Sultanate — The natural habitat for Arabian oryx

MUSCAT: The Arabian oryx has settled in the plains of the Sultanate since the beginning of history due to the presence of pastures and wild breeding sites suited to its environment. In the pre-1970’s, a group of people went to the plains where the Arabian oryx habitat and hunted them with no deterrent or pity for the wildlife. There were no strict laws to prevent them from hunting at the time. In the early 1970s and fortunately, the international environmental conservation organizations at the time (Fiona and Flora International in the United Kingdom) in the early 1960s launched a campaign to capture the Arabian oryx from the wild as they predicted their extinction in case of non-intervention, which actually happened after nearly ten years.
The world campaign succeeded in capturing four heads of the Arabian oryx and sent them for reproduction with the world herd, which was collected from the Arab countries to a park in the United States of America.
In the last quarter of the seventies, His Majesty Sultan Qaboos ordered the initiation of a project to resettle the Arabian oryx in its native habitat in the desert and the plains of the Governorate of Al Wusta where the first batch of Arabian oryx arrived in 1980. At that time, Jeddat Al Harasis (Wadi Ja’aloni), was the site chosen for the project to resettle the Arabian oryx and the establishment of the “Arabian Oryx Sanctuary”.
There is no doubt that the selection of the site of the sanctuary is important as it contains plains and prairies that are appropriate to the nature of the Arabian oryx and its reproduction as the original and natural area of its spread in the Sultanate. After all these efforts, the Arabian Oryx Sanctuary was listed in the World Heritage List by the UNESCO. The Arabian Oryx Sanctuary was named the first natural reserve in Oman after the Royal Decree No 4/94.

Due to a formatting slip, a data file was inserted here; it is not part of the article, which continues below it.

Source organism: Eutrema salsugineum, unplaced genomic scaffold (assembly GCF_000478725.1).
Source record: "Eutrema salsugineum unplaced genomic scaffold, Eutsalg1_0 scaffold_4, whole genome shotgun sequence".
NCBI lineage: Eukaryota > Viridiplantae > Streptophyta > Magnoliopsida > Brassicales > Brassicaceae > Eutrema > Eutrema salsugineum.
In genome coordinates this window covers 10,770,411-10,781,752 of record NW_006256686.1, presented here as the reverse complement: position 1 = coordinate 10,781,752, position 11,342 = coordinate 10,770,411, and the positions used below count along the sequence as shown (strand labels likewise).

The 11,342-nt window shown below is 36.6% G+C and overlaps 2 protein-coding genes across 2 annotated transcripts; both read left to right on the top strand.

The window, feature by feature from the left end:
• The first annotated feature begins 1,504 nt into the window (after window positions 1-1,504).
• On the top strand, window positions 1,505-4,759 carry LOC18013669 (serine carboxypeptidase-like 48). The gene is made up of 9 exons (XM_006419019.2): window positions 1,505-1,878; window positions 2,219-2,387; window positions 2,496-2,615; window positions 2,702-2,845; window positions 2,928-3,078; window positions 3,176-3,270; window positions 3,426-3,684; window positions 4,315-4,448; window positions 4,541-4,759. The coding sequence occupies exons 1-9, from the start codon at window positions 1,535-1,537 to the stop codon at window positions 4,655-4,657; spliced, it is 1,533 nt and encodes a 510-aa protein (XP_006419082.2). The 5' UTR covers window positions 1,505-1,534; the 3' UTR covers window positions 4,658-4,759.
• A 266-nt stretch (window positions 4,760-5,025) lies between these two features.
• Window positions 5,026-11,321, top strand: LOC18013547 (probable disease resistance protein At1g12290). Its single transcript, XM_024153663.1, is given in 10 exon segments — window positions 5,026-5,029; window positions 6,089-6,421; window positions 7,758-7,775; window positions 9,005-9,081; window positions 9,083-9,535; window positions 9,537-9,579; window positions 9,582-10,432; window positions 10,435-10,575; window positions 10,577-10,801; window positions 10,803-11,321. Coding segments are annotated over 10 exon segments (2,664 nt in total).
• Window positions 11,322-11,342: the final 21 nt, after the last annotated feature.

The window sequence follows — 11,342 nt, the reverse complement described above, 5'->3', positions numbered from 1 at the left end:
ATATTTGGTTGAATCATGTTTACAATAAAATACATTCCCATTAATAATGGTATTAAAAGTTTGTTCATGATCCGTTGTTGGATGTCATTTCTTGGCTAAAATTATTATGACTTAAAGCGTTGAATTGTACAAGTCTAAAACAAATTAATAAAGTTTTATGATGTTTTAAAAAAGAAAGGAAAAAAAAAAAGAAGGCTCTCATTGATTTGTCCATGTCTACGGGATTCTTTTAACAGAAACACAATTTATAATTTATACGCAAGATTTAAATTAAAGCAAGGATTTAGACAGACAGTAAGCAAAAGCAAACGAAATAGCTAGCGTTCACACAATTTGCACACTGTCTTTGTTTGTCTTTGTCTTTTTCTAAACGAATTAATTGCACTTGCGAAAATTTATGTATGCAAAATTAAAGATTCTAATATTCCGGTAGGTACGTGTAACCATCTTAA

In an interview with Oman News Agency (ONA), Dr Mansour bin Hamad al Jahdami, Director of the Department of Environmental Affairs and Arabian Oryx of the Office of Conservation of the Environment of the Royal Court, said that the Arabian oryx live in the desert and plains of the Sultanate since ancient times. It is one of the Arabian animals known to man in the peninsula and wrote poems about them, comparing its beauty to that of women and are spread throughout the Sultanate and several Arab Peninsula countries, such as Yemen, Saudi Arabia, the United Arab Emirates (UAE) and Qatar. They are present in Egypt and Jordan as well.
As for the efforts of the Office of Environment Conservation to preserve the wildlife in the Sultanate, Dr Al Jahdami added that there are 600 Arabian Oryx, living within the breeding grounds and families in the Arabian Oryx Sanctuary with plans to take care of them according to a comprehensive programme and veterinary care of these herds in order to ensure that they continue to be in good health and to prepare them to be fit for living in the desert of the Sultanate for the stage of future release.
He further said that the Office of Environment Conservation has benefited from its efforts and its successful programmes, represented in the breeding of Arabian oryx in the Omani plains and deserts, after the first flock of Arabian oryx was released and grown in numbers and are roaming freely in the wilderness.
Dr Al Jahdami pointed out that the most important plans and objectives of the Office of the Conservation of the Environment in the future is to release the Arabian oryx captive in the large sanctuary to return to nature to live there safe without human obstacles. There are tourism programmes to attract tourists from inside and outside the Sultanate in tours to the Arabian Oryx Sanctuary and to watch wildlife in the Sultanate.
He said that there is currently a programme for groups and individuals visiting the sanctuary after obtaining permission to enter the sanctuary from the Office in Muscat to watch the wildlife there. — ONA